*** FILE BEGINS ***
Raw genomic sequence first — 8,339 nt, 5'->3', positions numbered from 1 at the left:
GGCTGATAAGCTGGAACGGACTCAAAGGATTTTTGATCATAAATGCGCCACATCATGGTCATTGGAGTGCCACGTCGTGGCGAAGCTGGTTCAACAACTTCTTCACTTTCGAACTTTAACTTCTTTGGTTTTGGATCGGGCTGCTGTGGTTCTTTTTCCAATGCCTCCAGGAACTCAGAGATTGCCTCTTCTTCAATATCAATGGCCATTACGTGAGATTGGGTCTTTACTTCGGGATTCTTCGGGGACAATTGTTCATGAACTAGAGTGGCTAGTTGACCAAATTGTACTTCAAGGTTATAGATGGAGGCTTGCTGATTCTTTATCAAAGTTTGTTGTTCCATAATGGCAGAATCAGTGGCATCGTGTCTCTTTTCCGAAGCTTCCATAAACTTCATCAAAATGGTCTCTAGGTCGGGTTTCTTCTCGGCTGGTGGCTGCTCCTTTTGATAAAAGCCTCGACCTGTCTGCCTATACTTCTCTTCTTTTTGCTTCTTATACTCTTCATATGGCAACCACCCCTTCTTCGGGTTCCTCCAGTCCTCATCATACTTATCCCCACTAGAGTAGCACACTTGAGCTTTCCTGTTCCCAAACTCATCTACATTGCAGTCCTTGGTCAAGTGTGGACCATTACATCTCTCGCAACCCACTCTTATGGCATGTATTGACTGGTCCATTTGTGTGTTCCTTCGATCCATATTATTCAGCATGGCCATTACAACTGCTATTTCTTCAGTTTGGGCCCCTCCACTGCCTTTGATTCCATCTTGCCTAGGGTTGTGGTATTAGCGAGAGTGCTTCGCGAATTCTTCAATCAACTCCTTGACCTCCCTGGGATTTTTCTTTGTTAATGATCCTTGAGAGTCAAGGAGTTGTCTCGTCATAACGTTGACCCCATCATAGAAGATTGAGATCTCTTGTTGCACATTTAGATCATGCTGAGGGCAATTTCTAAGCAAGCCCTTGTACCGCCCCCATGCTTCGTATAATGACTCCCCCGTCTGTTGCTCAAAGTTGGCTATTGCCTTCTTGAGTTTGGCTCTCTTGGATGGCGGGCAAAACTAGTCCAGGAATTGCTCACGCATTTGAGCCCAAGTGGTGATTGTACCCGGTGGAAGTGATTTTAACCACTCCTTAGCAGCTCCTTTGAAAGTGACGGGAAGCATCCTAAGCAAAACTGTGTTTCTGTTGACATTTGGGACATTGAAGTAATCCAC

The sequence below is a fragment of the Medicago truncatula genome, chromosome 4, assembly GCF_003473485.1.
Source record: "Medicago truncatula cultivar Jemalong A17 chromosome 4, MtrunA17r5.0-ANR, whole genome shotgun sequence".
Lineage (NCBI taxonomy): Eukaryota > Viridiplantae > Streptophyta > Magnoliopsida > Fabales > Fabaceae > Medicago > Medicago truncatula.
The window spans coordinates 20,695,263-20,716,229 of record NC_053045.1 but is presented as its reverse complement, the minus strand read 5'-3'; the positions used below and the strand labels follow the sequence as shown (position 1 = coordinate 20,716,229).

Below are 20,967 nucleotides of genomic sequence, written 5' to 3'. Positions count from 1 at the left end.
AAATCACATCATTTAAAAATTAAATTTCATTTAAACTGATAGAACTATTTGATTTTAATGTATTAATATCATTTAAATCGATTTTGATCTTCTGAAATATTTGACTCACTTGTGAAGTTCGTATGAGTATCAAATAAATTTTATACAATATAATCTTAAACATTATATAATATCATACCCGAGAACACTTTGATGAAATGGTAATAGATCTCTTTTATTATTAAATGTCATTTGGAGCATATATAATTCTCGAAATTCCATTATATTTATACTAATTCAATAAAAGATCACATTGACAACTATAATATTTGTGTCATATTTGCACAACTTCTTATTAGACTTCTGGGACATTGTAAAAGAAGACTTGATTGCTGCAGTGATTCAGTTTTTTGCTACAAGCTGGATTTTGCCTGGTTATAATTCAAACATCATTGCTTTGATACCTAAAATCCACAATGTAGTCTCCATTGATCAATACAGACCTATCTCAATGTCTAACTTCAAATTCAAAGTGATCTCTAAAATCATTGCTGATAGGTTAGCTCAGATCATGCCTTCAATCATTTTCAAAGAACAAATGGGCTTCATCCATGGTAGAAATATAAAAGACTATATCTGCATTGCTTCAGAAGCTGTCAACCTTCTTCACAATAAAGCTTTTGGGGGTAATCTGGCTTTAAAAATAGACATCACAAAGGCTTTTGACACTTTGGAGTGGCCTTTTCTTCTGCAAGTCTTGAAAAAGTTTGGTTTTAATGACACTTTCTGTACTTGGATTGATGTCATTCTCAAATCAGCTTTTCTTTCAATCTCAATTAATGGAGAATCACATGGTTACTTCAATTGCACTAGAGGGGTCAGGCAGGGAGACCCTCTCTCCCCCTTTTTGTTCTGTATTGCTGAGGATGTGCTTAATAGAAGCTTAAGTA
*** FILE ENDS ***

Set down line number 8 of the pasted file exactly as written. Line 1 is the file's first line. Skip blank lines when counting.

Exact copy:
AAATCACATCATTTAAAAATTAAATTTCATTTAAACTGATAGAACTATTTGATTTTAATGTATTAATATCATTTAAATCGATTTTGATCTTCTGAAATATTTGACTCACTTGTGAAGTTCGTATGAGTATCAAATAAATTTTATACAATATAATCTTAAACATTATATAATATCATACCCGAGAACACTTTGATGAAATGGTAATAGATCTCTTTTATTATTAAATGTCATTTGGAGCATATATAATTCTCGAAATTCCATTATATTTATACTAATTCAATAAAAGATCACATTGACAACTATAATATTTGTGTCATATTTGCACAACTTCTTATTAGACTTCTGGGACATTGTAAAAGAAGACTTGATTGCTGCAGTGATTCAGTTTTTTGCTACAAGCTGGATTTTGCCTGGTTATAATTCAAACATCATTGCTTTGATACCTAAAATCCACAATGTAGTCTCCATTGATCAATACAGACCTATCTCAATGTCTAACTTCAAATTCAAAGTGATCTCTAAAATCATTGCTGATAGGTTAGCTCAGATCATGCCTTCAATCATTTTCAAAGAACAAATGGGCTTCATCCATGGTAGAAATATAAAAGACTATATCTGCATTGCTTCAGAAGCTGTCAACCTTCTTCACAATAAAGCTTTTGGGGGTAATCTGGCTTTAAAAATAGACATCACAAAGGCTTTTGACACTTTGGAGTGGCCTTTTCTTCTGCAAGTCTTGAAAAAGTTTGGTTTTAATGACACTTTCTGTACTTGGATTGATGTCATTCTCAAATCAGCTTTTCTTTCAATCTCAATTAATGGAGAATCACATGGTTACTTCAATTGCACTAGAGGGGTCAGGCAGGGAGACCCTCTCTCCCCCTTTTTGTTCTGTATTGCTGAGGATGTGCTTAATAGAAGCTTAAGTA